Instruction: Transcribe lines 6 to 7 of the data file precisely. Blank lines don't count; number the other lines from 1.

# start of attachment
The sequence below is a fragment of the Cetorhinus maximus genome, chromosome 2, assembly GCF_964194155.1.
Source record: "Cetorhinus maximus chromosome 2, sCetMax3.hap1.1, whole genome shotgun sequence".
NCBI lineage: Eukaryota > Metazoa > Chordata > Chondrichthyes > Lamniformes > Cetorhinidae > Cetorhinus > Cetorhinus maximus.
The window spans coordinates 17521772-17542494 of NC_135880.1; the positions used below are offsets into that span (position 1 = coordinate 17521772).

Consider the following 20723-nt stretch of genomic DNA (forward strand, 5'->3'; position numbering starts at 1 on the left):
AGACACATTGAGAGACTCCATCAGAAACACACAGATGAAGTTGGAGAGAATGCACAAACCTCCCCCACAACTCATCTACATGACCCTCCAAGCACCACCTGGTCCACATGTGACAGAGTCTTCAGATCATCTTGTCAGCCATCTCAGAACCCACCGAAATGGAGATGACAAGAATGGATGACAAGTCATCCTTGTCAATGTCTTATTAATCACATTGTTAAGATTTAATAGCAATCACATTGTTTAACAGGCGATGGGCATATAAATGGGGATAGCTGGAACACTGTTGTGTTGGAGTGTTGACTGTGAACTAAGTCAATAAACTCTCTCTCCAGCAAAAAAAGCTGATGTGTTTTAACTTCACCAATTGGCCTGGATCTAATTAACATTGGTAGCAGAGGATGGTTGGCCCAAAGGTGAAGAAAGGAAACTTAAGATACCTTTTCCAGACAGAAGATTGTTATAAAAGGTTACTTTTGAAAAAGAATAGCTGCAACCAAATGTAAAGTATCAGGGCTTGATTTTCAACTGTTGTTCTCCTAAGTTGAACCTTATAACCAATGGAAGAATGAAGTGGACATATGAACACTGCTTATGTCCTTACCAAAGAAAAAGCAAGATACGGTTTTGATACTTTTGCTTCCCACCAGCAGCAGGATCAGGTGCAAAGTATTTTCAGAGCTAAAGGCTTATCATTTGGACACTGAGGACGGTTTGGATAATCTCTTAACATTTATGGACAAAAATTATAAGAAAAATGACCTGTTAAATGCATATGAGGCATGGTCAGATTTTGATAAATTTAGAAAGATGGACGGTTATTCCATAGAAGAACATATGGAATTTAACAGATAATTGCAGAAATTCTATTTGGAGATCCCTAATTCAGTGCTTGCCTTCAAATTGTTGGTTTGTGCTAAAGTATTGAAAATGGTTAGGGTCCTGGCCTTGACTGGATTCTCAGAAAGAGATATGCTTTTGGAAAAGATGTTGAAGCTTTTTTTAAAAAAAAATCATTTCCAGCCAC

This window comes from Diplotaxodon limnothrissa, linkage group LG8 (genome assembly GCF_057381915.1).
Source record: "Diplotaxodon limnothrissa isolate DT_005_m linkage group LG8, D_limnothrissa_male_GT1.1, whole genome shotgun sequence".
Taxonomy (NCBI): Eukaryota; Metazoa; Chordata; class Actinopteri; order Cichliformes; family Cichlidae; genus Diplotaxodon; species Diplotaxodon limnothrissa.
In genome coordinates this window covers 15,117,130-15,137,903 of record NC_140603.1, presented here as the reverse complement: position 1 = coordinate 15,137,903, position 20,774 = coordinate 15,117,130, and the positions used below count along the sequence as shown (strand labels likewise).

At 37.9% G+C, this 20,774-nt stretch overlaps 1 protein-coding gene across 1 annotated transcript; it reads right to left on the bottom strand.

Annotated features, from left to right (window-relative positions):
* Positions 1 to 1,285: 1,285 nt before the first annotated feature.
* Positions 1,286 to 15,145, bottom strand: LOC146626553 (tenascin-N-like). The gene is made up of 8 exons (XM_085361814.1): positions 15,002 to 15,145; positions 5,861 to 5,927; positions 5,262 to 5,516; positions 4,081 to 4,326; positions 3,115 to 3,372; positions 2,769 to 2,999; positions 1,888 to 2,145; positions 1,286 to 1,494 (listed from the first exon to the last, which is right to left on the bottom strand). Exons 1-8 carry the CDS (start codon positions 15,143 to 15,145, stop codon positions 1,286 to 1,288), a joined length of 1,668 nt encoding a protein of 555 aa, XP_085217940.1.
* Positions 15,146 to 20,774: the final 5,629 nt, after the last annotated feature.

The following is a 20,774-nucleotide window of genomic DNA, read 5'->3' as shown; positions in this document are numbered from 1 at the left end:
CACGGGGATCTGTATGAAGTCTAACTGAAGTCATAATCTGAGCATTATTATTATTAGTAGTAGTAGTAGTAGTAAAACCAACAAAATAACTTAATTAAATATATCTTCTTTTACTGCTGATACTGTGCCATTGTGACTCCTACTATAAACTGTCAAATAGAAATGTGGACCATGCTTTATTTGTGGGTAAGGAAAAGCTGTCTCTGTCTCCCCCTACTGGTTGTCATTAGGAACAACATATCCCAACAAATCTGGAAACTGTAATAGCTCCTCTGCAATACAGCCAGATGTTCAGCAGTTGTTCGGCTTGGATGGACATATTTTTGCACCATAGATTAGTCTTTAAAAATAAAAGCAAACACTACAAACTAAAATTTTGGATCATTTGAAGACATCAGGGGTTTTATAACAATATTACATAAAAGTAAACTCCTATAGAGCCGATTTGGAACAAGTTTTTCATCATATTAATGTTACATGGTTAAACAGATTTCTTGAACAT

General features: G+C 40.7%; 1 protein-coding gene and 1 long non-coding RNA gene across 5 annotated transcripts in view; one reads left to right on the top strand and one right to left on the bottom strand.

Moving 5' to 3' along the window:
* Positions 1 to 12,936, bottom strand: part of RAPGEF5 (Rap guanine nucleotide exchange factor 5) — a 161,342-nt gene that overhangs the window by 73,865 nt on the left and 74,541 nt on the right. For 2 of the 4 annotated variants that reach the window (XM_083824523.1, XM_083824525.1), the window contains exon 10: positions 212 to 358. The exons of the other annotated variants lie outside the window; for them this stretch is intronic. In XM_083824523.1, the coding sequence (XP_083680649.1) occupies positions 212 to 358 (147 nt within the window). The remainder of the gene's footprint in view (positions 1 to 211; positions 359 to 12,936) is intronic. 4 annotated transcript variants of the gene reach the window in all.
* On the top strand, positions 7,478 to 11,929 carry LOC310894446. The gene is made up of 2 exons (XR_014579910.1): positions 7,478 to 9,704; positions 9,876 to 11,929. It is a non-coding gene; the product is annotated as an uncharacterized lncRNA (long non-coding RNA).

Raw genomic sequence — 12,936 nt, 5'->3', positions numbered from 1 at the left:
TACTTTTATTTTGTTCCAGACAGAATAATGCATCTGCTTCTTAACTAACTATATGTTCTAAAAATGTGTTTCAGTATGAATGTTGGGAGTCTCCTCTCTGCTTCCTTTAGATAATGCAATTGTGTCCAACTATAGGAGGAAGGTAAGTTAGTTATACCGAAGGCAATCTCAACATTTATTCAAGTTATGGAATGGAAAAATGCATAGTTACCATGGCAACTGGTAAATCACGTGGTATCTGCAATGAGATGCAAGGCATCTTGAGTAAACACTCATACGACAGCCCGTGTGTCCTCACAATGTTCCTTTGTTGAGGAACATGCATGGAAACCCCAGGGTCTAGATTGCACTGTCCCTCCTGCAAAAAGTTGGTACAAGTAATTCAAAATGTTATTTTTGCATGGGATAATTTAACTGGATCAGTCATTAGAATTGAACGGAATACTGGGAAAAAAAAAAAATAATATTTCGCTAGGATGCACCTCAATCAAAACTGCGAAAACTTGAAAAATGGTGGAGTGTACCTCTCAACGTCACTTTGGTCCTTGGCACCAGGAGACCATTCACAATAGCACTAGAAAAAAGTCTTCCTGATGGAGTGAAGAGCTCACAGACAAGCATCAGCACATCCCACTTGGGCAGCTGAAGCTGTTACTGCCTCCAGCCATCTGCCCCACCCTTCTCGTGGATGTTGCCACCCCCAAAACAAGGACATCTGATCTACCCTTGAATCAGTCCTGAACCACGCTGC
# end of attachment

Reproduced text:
AGACACATTGAGAGACTCCATCAGAAACACACAGATGAAGTTGGAGAGAATGCACAAACCTCCCCCACAACTCATCTACATGACCCTCCAAGCACCACCTGGTCCACATGTGACAGAGTCTTCAGATCATCTTGTCAGCCATCTCAGAACCCACCGAAATGGAGATGACAAGAATGGATGACAAGTCATCCTTGTCAATGTCTTATTAATCACATTGTTAAGATTTAATAGCAATCACATTGTTTAACAGGCGATGGGCATATAAATGGGGATAGCTGGAACACTGTTGTGTTGGAGTGTTGACTGTGAACTAAGTCAATAAACTCTCTCTCCAGCAAAAAAAGCTGATGTGTTTTAACTTCACCAATTGGCCTGGATCTAATTAACATTGGTAGCAGAGGATGGTTGGCCCAAAGGTGAAGAAAGGAAACTTAAGATACCTTTTCCAGACAGAAGATTGTTATAAAAGGTTACTTTTGAAAAAGAATAGCTGCAACCAAATGTAAAGTATCAGGGCTTGATTTTCAACTGTTGTTCTCCTAAGTTGAACCTTATAACCAATGGAAGAATGAAGTGGACATATGAACACTGCTTATGTCCTTACCAAAGAAAAAGCAAGATACGGTTTTGATACTTTTGCTTCCCACCAGCAGCAGGATCAGGTGCAAAGTATTTTCAGAGCTAAAGGCTTATCATTTGGACACTGAGGACGGTTTGGATAATCTCTTAACATTTATGGACAAAAATTATAAGAAAAATGACCTGTTAAATGCATATGAGGCATGGTCAGATTTTGATAAATTTAGAAAGATGGACGGTTATTCCATAGAAGAACATATGGAATTTAACAGATAATTGCAGAAATTCTATTTGGAGATCCCTAATTCAGTGCTTGCCTTCAAATTGTTGGTTTGTGCTAAAGTATTGAAAATGGTTAGGGTCCTGGCCTTGACTGGATTCTCAGAAAGAGATATGCTTTTGGAAAAGATGTTGAAGCTTTTTTTAAAAAAAAATCATTTCCAGCCAC

This window comes from Diplotaxodon limnothrissa, linkage group LG8 (genome assembly GCF_057381915.1).